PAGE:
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  1. The Impartial Spectator: Adam Smith's Moral Philosophy.D. D. Raphael - 2007 - Oxford University Press.
    D. D. Raphael examines the moral philosophy of Adam Smith (1723-90), best known for his famous work on economics, The Wealth of Nations, and shows that his thought still has much to offer philosophers today. Raphael gives particular attention to Smith's original theory of conscience, with its emphasis on the role of 'sympathy' (shared feelings).
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  2.  11
    Problems of Political Philosophy.D. D. Raphael - 1970 - Humanities Press.
    This book introduces the student to active philosophical thinking about political ideas, offering a more stimulating approach to the subject than traditional chronological surveys. The first edition was hailed by The Times Literary Supplement as 'the best introduction to political philosophy for a long time'. This thoroughly revised second edition brings its coverage up-to-date for the 1990s, with material reorganised to be fully accessible for the beginner.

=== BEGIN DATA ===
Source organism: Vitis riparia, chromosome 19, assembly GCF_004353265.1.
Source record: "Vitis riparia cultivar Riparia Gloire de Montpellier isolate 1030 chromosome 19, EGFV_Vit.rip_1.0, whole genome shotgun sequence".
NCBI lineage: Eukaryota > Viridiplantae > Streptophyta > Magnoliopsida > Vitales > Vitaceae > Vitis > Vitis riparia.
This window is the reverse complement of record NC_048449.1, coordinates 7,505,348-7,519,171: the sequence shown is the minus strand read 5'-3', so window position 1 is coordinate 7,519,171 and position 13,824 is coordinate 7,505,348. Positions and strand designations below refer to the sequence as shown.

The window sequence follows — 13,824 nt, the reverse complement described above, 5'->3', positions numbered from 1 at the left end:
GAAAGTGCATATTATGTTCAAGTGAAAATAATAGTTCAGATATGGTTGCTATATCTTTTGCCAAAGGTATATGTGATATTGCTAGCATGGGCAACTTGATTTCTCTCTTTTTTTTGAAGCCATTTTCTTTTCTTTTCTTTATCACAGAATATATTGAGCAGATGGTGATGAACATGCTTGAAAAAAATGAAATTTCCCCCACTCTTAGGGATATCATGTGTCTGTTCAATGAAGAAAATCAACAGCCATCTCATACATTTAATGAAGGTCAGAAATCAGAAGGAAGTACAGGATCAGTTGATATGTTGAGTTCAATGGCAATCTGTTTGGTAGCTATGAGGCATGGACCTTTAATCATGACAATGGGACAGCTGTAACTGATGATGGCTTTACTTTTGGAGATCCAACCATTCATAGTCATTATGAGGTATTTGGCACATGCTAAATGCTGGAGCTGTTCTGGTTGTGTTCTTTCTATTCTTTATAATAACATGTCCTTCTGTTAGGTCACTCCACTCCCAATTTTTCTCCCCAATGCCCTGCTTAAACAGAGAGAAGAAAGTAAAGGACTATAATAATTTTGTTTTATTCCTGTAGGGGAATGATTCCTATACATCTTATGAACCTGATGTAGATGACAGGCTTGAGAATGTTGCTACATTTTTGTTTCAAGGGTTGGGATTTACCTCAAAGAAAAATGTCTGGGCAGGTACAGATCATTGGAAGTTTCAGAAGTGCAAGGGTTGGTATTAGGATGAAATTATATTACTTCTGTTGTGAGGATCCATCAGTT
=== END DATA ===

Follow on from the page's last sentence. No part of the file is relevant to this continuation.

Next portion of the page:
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  3.  69
    Moral Philosophy.David Daiches Raphael - 1994 - Oxford University Press.
    In this new and enlarged edition of a standard introduction to moral philosophy, Raphael shows in clear and simple language the connections between abstract ethics and practical problems in law, government, medicine, and the social sciences in general. Moral Philosophy deals with six main areas. First, it looks at the two opposed traditions of naturalism and rationalism, and considers more recent discussion in terms of logic and language. Next, it explores the attractions and defects of Utilitarianism, and then turns to (...)
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  4.  28
    The Logic of Liberty.D. Daiches Raphael & Michael Polanyi - 1953 - Philosophical Quarterly 3 (10):86.
  5.  55
    Concepts of Justice.David Daiches Raphael - 2001 - Oxford University Press.